7. On August 18, 1999, Raplon received regulatory approval from the United States Food and Drug Administration (the “FDA”). Organon subsequently engaged in extensive efforts to market Raplon to physicians in the United States and abroad.

8. Organon hoped that Raplon would be superior to its competitor drugs because it induced paralysis so rapidly. For example, Raplon would paralyze a patient’s throat area more quickly than the drug most often used, succinylcholine, an older generic drug that competed with Raplon.

9. Raplon, however, sometimes produced an unexpected serious, and sometimes fatal, side effect which met the definition of a serious adverse event (“SAE”) as set forth in the FDA regulations. Certain individuals would suffer severe respiratory problems and, at times, even, “chest rigidity” after receiving Raplon, nothing like a brief bronchospasm (a condition that occurs when a patient’s bronchial tubes close and prevent breathing.)

10. The SAEs generated by Raplon were unique in their severity when compared with similar drugs of its class. The seriousness of these episodes was described as “like having a clamp over the airway” or “the chest felt like concrete”. These SAEs would cause a patient’s entire thoracic region to contract so completely that it became extremely difficult or impossible for physicians to ventilate patients. In certain instances, physicians were unable to reverse the condition before the patient succumbed from a lack of oxygen.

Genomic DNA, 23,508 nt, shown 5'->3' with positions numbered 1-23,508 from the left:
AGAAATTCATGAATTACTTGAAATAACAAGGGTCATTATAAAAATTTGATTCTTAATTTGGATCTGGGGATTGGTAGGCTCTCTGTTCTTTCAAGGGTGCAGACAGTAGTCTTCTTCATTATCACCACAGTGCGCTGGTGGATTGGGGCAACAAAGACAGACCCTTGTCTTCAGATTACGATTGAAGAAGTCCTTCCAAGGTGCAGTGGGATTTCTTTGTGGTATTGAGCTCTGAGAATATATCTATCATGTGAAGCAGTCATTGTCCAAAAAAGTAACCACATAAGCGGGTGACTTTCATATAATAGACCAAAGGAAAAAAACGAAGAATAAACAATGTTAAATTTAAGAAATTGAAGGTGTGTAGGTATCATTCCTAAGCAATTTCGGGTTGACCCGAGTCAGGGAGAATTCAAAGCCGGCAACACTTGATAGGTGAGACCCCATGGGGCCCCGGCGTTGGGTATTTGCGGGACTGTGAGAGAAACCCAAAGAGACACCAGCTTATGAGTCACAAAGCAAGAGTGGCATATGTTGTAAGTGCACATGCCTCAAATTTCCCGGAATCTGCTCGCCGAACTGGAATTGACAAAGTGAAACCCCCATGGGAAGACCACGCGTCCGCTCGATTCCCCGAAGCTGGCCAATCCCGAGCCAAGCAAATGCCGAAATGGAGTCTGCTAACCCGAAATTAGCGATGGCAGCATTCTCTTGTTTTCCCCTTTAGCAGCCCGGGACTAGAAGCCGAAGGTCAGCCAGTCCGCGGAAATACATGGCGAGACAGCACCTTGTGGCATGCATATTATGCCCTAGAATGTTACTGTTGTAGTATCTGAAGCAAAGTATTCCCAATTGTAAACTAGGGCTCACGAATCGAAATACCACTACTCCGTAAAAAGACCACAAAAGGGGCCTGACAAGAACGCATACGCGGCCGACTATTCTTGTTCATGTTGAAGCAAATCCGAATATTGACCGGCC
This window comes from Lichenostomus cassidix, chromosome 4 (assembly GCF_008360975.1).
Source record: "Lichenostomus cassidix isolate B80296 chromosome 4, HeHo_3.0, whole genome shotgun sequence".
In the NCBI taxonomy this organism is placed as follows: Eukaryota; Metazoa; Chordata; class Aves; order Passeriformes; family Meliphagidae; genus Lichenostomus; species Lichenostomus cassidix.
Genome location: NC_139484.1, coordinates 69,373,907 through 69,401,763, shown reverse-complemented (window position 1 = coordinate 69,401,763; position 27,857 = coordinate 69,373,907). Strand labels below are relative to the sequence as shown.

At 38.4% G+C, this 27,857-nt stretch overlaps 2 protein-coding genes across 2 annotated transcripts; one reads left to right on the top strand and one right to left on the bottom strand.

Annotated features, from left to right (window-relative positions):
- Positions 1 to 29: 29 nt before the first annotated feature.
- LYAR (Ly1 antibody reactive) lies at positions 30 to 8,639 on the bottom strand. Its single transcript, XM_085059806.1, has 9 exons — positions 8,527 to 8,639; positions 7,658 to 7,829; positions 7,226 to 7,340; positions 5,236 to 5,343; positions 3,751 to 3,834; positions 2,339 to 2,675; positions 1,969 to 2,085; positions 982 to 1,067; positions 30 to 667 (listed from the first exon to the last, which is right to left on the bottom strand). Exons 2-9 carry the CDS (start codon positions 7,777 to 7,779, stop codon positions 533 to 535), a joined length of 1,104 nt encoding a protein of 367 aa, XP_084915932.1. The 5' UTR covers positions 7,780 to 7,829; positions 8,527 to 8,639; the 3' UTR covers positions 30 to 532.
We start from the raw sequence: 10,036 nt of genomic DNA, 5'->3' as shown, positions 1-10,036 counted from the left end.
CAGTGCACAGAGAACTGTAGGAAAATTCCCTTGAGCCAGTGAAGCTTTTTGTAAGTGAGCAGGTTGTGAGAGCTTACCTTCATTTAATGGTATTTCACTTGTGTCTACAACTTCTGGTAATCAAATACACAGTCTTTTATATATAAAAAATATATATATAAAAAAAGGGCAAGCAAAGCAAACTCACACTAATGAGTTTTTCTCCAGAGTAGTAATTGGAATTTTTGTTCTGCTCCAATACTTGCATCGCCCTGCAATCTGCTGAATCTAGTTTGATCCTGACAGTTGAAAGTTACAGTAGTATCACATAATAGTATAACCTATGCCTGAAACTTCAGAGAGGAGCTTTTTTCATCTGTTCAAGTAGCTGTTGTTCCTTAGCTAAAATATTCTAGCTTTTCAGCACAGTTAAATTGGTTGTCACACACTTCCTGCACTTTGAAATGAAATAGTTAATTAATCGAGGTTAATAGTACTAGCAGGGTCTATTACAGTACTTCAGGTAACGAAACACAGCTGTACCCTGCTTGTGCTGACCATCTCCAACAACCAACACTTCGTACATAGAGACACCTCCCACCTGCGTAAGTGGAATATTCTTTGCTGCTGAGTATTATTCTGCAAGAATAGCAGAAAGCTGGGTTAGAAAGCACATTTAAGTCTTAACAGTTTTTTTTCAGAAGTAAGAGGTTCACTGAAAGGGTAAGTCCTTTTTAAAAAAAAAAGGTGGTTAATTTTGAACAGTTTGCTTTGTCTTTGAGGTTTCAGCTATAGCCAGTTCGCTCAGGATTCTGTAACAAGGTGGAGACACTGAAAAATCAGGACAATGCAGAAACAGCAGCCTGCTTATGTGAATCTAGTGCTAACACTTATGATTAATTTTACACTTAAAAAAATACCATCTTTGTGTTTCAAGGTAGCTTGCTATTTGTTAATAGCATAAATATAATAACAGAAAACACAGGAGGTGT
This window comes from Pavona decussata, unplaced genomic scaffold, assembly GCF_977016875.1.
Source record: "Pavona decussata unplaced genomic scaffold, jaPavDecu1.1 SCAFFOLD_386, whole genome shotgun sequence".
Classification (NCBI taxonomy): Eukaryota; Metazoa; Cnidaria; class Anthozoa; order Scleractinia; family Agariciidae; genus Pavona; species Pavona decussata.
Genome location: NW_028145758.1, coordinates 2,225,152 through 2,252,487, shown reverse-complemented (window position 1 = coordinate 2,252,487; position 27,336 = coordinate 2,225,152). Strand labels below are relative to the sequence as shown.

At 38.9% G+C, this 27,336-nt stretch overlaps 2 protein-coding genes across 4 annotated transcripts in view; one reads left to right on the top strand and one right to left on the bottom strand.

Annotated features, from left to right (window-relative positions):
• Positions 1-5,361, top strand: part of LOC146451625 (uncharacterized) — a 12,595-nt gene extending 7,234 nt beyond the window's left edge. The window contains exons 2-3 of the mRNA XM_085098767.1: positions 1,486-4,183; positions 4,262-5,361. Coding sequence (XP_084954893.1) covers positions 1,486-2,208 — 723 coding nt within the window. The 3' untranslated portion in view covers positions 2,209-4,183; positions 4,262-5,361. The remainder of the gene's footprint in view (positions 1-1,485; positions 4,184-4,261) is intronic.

11. On May 31, 2000, Organon hired Dr. Feldstein to serve as Associate Director of Medical Services for Antithrombotics. During his employment, Dr. Feldstein acquired nonpublic information concerning the clinical problems associated with Raplon. This included evidence that Organon had knowingly concealed information and made misrepresentations to the FDA during and after the regulatory approval process concerning SAEs caused by Raplon. . . .

12. In early 2001, Organon’s Associate Director of Anesthesiology, Dr. Daniel Sack, informed Dr. Feldstein that Raplon had caused numerous SAEs and multiple deaths since its approval. Dr. Sack also disclosed to Dr. Feldstein that he was in possession of a private e-mail suggesting that personnel at Organon knew prior to Raplon’s approval by the FDA that Raplon caused SAEs.

13. The e-mail was prepared by Organon’s Director of Hospital Products, Dr. Jonathan Deutsch, and sent to Organon’s Vice President of Medical Services, Dr. Deborah Shapse, prior to the FDA’s approval of Raplon. Dr. Sack discovered the e-mail on Dr. Shapse’s laptop computer after Organon had reassigned the laptop to Dr. Sack for his use. . . .

16. The e-mail also indicates that “Michael may be correct in not wanting to draw attention to bronchospasm.” (emphasis added). Upon information and belief, Michael is a reference to Michael Novinsky, Organon’s Head of Marketing.